Close your eyes and picture a farm, and you’ll probably imagine cows, pigs, fields of various things, and hopefully, a barn. And that barn is probably red. Toss the word “barn” into Google Image Search and you’ll see that, quite often — not always, but easily a majority of the time — these farm structures are painted that color.
To start, let’s talk about why we paint barns, houses, and other wooden structures in the first place. Sure, doing so is aesthetically pleasing, but so are a lot of things which we decline to do because it’s expensive. Sure, raw wood may not look as nice, but why not forgo a paint job and save the money?
The answer: because it will cost you in the long run. As Home Advisor notes, painting your house is a great way to protect it from the elements — paint “serves as one of your home’s primary lines of defense against weather, insects and other damage.” And, specifically, there’s the problem with moisture. When it rains or when it’s humid outside, untreated wood — or in this case, unpainted wood — is going to warp, get moldy, and otherwise become damaged and potentially harmful to the people and animals inside. Paint helps stop that from happening. So, that’s why farmers paint their barns.
But why red? It’s because barn painting predates regularly commercially available paint.
The history of paint is long and complicated, but the stuff we buy in cans today has only been around since the late 1800s when Sherwin-Williams began selling ready-to-use paint. Before that, you basically had to make your own. The Farmer’s Almanac explains:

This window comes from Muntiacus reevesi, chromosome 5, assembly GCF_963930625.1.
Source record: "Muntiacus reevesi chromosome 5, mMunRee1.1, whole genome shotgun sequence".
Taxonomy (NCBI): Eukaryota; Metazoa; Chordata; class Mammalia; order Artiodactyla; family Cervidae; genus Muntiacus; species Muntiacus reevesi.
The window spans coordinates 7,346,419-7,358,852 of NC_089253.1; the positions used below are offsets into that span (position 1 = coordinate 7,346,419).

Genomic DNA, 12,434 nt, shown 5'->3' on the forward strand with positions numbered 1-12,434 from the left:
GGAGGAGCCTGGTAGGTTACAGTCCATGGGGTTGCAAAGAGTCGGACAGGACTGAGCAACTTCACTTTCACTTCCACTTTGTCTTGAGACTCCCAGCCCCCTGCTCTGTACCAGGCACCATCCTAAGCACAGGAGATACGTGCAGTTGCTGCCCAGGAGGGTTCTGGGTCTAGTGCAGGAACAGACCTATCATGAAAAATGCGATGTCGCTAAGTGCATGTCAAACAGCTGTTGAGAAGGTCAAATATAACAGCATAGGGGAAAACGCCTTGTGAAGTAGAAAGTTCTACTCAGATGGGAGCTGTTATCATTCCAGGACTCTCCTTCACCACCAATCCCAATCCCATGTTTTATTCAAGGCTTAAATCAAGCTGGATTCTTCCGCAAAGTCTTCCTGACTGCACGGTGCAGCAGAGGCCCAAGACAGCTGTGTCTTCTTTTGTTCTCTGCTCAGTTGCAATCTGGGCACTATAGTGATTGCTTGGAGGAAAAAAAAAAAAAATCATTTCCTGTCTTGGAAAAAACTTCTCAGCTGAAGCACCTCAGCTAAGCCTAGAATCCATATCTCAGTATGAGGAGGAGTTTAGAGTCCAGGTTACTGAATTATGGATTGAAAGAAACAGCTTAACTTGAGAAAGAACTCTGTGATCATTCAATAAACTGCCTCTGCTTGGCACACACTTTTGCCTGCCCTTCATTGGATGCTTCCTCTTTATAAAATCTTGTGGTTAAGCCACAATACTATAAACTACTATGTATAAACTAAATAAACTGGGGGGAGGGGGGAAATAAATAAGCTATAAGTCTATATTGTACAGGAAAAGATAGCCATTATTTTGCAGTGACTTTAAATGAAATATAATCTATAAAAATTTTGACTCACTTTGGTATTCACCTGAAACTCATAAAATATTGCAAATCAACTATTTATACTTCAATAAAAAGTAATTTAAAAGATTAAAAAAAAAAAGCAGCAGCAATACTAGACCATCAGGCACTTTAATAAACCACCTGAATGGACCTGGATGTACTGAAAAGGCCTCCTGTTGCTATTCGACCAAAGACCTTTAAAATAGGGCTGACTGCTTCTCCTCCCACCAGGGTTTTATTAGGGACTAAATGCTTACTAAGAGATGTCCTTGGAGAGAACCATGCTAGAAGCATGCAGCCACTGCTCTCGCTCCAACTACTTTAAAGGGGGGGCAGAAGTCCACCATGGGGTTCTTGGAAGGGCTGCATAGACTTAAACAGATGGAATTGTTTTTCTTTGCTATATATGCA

Many years ago, choices for paints, sealers and other building materials did not exist. Farmers had to be resourceful in finding or making a paint that would protect and seal the wood on their barns. Hundreds of years ago, many farmers would seal their barns with linseed oil, which is an orange-colored oil derived from the seeds of the flax plant.
But the linseed oil wasn’t enough to protect the barn long-term. That required something else: rust, or chemically speaking, ferric oxide. Somewhere along the way, a farmer realized that rust kills off mold and fungi, so he added some rust to the linseed oil concoction. Now, his sealant was more than just a shield against the elements — it was also one which acted as a sword against some of the more pernicious issues a barn wall could face. It was cheap, it was easy, and it worked.
Oh, and the ferric oxide — which looks like this — turned the linseed oil mix red.
The value of rust-infused oil spread from one farmer to the next, and soon there after, red barns were everywhere. By the time that commercially-available paints were common, the “fact” that barns should be red was seared into our collective consciousness. Farmers continued to paint their barns red, even if they weren’t using ferric oxide any longer, guided by tradition as well as science. And that’s why barns are still often painted red today.
From the Archives: Proto-TP: Why the Farmer’s Almanac has a hole in it. (Caution: Kind of gross.)
Related: A toy wooden barn, which is of course, red.